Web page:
The involvement of acidic phospholipids in the regulation of oriC-based chromosomal replication has been proposed for some time. In E. coli, in vivo studies have shown that acidic phospholipid deficiency leads to arrested growth (Heacock and Dowhan 1989), which can be restored by either bypassing oriC- and DnaA-dependent replication (Xia and Dowhan 1995) or by expressing certain mutant forms of DnaA protein (Zheng et al. 2001). Together, these findings suggest a link in vivo between acidic phospholipids and DnaA-dependent oriC-based chromosomal replication. In agreement with this model, we observed here that a deficiency in acidic phospholipids resulted in inhibited initiation of chromosomal replication (Figs. 1 and 3).
Acidic phospholipids, most notably cardiolipin, are known to reactivate replicatively inert ADP-DnaA to active ATP-DnaA in vitro by stimulating nucleotide exchange (Sekimizu and Kornberg 1988; Yung and Kornberg 1988; Crooke et al. 1992; Castuma et al. 1993). Inactive ADP-DnaA can only bind high-affinity DnaA “boxes” R1, R2, and R4 of oriC, while active ATP-DnaA can also bind low-affinity binding sites R3, R5, I1, I2 I3, τ1, and τ2 which is crucial in formation of prereplication complexes (Speck et al. 1999; McGarry et al. 2004; Kawakami et al. 2005; Leonard and Grimwade 2010). Thus, it has been speculated that one possible role in vivo for acidic phospholipids is to reactivate ADP-DnaA to replicatively active ATP-DnaA as a means to trigger prereplication complex formation.
It was previously seen for cells with normal levels of acidic phospholipids (Zheng et al. 2001) and here for cells with depleted levels (Fig. 3D) that expression of DnaA(L366K) results in under-initiation of chromosomal replication. This consistent under-initiation regardless of the cellular concentration of acidic phospholipids suggests that DnaA(L366K) activity in vivo is insensitive to changes in acidic phospholipids levels. However, it is worth noting that acidic phospholipids are depleted but not absent when cells not expressing pgsA become arrested for growth (Heacock and Dowhan 1989). Furthermore, purified DnaA(L366K) has been seen to require lower levels of acidic phospholipids than wild-type DnaA for in vitro nucleotide exchange (Aranovich et al. 2007). Thus, in determining the mechanism of how expression of DnaA(L366K) restores growth to the phospholipid-depleted cells, the possibility of membrane-mediated reactivation of ADP-DnaA to ATP-DnaA still needs to be considered a contributing mechanism. Exploration of the cellular levels of DnaA-ADP and DnaA-ATP in acidic phospholipid-depleted cells, in a similar manner as done by Kurokawa and colleagues (1999), would help assess this possibility. Other possibilities that need to be examined are whether DnaA or ATP concentrations are altered when acidic phospholipids are depleted. A drop in ATP concentration would be in agreement with a slowed rate of DNA elongation.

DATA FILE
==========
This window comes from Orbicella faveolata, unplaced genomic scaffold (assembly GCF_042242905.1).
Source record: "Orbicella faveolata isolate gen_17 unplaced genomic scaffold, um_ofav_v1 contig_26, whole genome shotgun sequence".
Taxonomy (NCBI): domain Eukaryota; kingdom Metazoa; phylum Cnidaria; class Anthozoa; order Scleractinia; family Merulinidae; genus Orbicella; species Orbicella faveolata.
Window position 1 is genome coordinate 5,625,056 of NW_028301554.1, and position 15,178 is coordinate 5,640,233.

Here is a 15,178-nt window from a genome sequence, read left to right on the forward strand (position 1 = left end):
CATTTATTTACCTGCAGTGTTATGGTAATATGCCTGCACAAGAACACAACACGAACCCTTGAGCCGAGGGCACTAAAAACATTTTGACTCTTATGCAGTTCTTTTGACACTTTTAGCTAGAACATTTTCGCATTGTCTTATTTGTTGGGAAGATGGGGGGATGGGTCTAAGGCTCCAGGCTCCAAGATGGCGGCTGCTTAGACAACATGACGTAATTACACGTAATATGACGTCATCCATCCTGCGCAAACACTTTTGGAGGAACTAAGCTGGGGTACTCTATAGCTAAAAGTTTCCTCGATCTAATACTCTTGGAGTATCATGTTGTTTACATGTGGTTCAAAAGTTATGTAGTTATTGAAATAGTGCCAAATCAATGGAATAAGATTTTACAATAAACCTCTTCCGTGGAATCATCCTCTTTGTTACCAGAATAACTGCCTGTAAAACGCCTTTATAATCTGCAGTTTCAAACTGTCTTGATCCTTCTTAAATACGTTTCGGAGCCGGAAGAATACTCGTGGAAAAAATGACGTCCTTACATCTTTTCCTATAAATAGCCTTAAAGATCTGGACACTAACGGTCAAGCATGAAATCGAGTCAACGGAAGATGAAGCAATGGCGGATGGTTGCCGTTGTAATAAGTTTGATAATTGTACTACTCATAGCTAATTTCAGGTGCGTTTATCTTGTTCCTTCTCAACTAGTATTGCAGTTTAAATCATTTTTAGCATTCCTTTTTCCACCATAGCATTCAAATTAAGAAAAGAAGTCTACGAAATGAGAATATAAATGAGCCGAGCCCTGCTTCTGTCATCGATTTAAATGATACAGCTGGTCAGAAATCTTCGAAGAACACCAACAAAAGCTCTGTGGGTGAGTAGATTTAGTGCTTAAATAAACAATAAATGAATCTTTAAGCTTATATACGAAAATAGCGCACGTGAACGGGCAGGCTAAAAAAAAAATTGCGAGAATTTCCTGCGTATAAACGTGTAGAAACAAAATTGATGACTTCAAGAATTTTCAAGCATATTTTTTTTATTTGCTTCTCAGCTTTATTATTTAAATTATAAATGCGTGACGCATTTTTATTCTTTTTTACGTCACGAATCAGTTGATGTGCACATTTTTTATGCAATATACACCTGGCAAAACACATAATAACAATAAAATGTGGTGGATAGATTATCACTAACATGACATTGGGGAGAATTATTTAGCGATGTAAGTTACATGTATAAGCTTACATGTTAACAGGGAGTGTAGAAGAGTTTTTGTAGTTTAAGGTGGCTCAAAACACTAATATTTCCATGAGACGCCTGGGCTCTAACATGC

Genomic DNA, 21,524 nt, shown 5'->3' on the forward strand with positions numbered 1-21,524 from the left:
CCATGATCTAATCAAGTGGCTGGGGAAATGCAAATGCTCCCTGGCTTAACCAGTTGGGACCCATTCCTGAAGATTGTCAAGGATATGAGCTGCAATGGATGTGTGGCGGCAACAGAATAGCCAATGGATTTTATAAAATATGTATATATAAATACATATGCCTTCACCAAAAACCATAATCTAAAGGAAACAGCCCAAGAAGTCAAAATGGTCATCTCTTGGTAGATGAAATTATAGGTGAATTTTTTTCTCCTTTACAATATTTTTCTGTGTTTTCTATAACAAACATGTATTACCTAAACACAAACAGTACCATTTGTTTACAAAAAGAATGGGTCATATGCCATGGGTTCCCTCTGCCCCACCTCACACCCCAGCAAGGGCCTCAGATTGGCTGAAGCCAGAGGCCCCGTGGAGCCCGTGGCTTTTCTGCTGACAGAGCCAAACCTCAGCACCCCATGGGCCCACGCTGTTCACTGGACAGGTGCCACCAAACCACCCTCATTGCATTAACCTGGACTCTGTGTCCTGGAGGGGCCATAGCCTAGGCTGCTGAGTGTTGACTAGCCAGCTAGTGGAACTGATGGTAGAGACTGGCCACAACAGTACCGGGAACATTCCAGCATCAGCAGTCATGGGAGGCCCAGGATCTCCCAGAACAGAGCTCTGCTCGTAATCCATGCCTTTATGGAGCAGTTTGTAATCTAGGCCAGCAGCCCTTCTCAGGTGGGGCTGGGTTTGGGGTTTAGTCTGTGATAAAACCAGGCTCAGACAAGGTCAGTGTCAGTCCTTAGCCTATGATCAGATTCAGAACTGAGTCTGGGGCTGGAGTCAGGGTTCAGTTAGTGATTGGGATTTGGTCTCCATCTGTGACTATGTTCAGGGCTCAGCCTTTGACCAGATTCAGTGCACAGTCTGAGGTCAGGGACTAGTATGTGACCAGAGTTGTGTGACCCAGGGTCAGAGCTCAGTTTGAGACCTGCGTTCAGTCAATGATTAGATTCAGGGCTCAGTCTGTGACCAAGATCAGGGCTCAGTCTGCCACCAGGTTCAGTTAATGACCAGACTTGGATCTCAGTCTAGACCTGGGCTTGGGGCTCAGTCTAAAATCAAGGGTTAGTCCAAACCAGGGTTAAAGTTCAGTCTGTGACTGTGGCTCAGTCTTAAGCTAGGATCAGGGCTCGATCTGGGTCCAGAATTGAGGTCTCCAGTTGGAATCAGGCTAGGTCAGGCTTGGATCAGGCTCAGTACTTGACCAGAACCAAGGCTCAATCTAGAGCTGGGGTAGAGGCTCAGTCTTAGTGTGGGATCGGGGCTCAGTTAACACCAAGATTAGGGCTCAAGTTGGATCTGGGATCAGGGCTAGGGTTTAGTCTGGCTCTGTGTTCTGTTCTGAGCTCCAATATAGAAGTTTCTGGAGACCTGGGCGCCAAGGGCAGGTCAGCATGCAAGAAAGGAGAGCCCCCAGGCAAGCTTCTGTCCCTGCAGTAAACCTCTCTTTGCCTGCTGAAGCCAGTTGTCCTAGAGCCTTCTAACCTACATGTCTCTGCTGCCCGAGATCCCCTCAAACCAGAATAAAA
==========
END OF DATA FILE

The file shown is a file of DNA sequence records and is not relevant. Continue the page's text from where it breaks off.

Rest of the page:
In vitro and in vivo studies have revealed that DnaA(L366K) is a feeble initiator of replication and cannot serve as the only form of DnaA in a cell (Zheng et al. 2001; Li et al. 2005). More recently, we observed that DnaA(L366K), whether in its ATP- or ADP-form, is unable to occupy the low-affinity sites of oriC, and likely participates as a heteromer with wild-type DnaA to initiate a round of replication (Saxena et al. 2011). The inefficient initiation activity of DnaA(L366K), even within a mixed oligomer with wild-type DnaA, may be the cause of asynchrony phenotype exhibited by DnaA(L366K)-expressing cells (Fig. 3D). The inefficiency of DnaA(L366K) to initiate replication might in part explain continued growth of cells depleted of acidic phospholipids. We have observed that cells expressing DnaA(L366K) consistently maintained a lower DNA content-to-cell mass ratio compared with cells with normal or depleted levels of acidic phospholipids (Fig. 3E). The inefficient activity of DnaA(L366K) may result in productive initiation events from only a subset of available origins, leading to asynchrony and a lower DNA content per cell.